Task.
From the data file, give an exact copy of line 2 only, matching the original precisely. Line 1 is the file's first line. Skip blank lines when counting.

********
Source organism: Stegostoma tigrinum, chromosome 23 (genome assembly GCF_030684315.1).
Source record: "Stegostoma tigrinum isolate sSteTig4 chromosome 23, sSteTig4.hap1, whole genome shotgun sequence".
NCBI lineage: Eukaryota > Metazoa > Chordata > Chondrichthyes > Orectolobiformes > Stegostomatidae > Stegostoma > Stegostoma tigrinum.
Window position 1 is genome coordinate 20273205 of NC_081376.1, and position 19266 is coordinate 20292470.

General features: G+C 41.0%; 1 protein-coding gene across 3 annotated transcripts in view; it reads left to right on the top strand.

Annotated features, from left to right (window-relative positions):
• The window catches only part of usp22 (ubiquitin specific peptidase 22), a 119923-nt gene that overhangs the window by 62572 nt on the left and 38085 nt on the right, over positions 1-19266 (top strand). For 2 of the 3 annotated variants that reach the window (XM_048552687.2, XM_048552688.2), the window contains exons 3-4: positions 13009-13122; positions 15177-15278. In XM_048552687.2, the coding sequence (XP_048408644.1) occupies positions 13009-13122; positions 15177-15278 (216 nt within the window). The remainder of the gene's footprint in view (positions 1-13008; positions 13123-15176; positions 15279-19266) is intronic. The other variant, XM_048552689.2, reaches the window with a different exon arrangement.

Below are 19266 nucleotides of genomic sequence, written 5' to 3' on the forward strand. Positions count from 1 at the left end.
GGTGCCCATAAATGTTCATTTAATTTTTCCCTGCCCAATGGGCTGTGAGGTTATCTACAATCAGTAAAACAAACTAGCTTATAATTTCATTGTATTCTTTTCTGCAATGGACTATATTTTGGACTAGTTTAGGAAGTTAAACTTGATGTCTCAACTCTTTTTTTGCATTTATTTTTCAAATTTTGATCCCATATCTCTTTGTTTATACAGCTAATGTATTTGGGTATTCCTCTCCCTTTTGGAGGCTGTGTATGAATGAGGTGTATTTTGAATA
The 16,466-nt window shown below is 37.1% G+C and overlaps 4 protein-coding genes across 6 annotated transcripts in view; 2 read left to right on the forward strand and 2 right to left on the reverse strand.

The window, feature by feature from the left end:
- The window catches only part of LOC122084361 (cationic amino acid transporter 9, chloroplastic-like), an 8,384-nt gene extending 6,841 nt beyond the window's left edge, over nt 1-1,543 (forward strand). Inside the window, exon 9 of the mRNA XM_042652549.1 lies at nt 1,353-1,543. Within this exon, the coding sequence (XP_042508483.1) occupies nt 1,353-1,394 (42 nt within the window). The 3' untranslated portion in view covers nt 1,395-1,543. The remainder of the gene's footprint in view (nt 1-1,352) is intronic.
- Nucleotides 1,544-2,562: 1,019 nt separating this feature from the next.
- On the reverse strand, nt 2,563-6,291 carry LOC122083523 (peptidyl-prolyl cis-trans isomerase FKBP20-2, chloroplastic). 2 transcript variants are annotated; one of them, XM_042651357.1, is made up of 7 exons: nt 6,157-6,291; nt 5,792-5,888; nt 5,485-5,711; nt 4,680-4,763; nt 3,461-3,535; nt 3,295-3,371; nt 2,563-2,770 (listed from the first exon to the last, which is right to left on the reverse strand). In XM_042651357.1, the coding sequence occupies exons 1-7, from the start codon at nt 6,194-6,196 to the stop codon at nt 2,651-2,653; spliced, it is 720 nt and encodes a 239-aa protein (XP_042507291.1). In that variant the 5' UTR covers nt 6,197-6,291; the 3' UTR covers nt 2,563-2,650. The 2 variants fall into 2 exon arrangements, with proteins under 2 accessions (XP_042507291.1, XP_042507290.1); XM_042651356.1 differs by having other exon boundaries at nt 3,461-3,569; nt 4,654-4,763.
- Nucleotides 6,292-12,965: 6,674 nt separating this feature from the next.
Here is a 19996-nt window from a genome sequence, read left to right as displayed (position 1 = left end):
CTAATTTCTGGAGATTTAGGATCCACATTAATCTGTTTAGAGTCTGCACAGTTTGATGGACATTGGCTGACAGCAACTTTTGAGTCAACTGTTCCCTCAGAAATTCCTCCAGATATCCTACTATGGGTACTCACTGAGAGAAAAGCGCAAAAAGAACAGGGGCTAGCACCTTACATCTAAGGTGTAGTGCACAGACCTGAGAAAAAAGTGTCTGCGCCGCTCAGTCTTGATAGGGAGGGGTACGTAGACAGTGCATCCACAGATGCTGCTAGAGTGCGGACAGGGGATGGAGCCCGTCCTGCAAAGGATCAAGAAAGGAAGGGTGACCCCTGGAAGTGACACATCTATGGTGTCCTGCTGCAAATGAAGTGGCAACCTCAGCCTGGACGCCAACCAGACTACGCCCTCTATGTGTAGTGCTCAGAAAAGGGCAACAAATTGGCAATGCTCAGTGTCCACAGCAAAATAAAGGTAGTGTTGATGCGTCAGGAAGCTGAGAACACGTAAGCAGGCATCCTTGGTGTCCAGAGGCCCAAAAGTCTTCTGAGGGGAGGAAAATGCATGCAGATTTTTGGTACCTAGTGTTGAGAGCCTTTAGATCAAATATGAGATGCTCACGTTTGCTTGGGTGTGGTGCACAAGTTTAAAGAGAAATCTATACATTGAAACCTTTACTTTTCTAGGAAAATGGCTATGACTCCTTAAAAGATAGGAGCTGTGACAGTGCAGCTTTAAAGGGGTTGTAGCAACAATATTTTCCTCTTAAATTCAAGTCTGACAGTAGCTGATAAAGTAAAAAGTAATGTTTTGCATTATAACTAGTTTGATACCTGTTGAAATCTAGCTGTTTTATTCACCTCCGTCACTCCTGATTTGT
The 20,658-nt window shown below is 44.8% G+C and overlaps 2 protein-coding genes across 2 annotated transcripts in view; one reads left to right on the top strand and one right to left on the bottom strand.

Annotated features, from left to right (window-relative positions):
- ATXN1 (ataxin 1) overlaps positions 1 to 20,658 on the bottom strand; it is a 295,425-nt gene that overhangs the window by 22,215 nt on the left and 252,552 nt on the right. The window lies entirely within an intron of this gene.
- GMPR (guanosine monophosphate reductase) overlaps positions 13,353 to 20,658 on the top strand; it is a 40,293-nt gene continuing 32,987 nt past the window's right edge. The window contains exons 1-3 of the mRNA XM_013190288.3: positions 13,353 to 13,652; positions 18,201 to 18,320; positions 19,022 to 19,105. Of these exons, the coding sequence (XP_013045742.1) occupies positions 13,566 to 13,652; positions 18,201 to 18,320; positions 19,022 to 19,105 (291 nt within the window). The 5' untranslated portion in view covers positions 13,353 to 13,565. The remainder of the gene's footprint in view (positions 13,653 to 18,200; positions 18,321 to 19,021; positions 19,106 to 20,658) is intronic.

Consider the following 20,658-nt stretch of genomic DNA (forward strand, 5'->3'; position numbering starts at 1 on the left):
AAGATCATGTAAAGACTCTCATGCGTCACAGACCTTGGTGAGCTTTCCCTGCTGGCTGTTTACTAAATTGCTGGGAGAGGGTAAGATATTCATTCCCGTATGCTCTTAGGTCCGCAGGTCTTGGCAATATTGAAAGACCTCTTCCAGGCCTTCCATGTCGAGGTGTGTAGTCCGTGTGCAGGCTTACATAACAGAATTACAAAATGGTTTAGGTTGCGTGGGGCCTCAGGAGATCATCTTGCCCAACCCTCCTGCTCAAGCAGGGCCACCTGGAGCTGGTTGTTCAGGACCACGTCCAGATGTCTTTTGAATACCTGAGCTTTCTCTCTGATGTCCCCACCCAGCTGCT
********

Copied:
Source record: "Stegostoma tigrinum isolate sSteTig4 chromosome 23, sSteTig4.hap1, whole genome shotgun sequence".